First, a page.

Now more than ever, customers are looking for retailers that are doing good and are buying from brands that are sensitive to the COVID-19 crisis and actively supporting their communities. Adobe is giving higher-ed and K-12 customers of their Creative Cloud apps free “at-home” access for students and educators. Clothing retailer Zara is producing thousands of surgical masks for hospitals in Spain, where the brand is based. And men’s activewear brand Rhone is donating 10% of its proceeds to Direct Relief, a non-profit providing personal protective equipment to healthcare workers.

They've adjusted their processes to new regulations

Retail curbside pickup -- to socially distance and reduce virus transmission -- is now the “new normal.” Ironically, Best Buy had begun testing curbside pickup at select stores last Fall, but the pandemic accelerated the company's plans. What was supposed to take months took just 48 hours with Best Buy rolling out curbside pickup at nearly all of its locations in March. Another more familiar example to many of us is grocery store brands that have adjusted their hours to allow senior shoppers who are more susceptible to virus transmission to come into the store before the general population.

How can your business quickly adapt to meet customer needs?

It’s important to note what’s behind the ability of innovative retailers to pivot in a crisis: customer data segmentation. Customer data collected during purchase transactions, website clicks, email responses, etc., combined with demographic data like age, income, and location, gives you the ability to group your customers into hyper-focused segments. This provides invaluable business intelligence on your customer base, and these smaller, more-strategic customer segments help you produce more relevant and personalized messaging that truly connects with them and keeps them coming back to you for future purchases.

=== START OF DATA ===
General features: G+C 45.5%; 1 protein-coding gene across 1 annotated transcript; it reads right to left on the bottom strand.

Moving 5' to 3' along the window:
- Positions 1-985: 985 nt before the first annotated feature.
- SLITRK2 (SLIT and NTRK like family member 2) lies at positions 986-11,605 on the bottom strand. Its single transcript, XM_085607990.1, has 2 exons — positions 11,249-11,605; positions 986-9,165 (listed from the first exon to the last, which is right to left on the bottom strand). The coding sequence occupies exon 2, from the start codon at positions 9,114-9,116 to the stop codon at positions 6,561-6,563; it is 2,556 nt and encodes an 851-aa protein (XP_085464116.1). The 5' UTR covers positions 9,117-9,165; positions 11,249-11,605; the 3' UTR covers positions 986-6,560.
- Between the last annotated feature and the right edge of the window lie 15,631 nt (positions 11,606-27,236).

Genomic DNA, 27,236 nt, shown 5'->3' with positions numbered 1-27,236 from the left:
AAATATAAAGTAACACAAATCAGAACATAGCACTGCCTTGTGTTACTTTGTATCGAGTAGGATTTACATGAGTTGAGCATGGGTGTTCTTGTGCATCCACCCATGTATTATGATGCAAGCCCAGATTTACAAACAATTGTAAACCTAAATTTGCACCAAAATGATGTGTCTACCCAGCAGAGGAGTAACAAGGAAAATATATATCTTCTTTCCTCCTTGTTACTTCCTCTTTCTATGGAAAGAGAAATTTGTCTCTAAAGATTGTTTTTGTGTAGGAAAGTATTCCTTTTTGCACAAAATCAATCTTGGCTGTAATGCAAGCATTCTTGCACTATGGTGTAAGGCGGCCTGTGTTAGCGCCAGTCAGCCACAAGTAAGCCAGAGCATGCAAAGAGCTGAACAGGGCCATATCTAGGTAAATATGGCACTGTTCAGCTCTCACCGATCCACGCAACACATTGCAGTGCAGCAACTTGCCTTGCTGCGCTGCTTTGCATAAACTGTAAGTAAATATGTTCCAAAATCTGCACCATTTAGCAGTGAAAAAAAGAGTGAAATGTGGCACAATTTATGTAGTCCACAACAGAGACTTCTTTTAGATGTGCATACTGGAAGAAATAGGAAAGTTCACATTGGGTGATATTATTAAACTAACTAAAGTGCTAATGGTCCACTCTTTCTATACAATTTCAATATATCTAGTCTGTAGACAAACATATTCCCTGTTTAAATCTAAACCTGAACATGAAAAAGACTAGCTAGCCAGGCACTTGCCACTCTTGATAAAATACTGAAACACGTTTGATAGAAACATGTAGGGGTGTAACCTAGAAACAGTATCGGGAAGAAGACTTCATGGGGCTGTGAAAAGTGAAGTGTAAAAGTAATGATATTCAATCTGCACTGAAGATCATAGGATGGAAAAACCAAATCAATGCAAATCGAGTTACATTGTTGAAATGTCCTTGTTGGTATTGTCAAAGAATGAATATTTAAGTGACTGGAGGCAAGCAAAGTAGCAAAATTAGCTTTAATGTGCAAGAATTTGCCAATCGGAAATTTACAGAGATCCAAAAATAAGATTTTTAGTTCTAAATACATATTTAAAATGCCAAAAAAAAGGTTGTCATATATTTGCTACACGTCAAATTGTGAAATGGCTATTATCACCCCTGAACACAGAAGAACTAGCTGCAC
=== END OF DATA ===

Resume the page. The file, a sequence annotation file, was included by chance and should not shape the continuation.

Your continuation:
Peter Paine, head of retail partnerships at Cover Genius, put it best in a recent Q&A session with the Interactive Customer Experience Association:

"A retailer with a loyal customer base will find that their customers are reliant on them for their goods and services and continue to spend even in a downturn. These are difficult times though, so an extra layer of sensitivity is needed when marketing to your customers. Understanding what problems your customers are faced with now and tailoring the right messaging and offerings around exactly that will help them understand what their favorite brands stand for and build deeper, stronger relationships."

Customer data segmentation is important during ordinary times, but even more so during challenging times like the one faced by retailers today. Now more than ever, it's critical that brands possess a firm knowledge of the shopping preferences and behaviors of their customers at a micro-level and identify inflection points where you can change the trajectory of a shopping journey, resulting in a more relevant customer experience.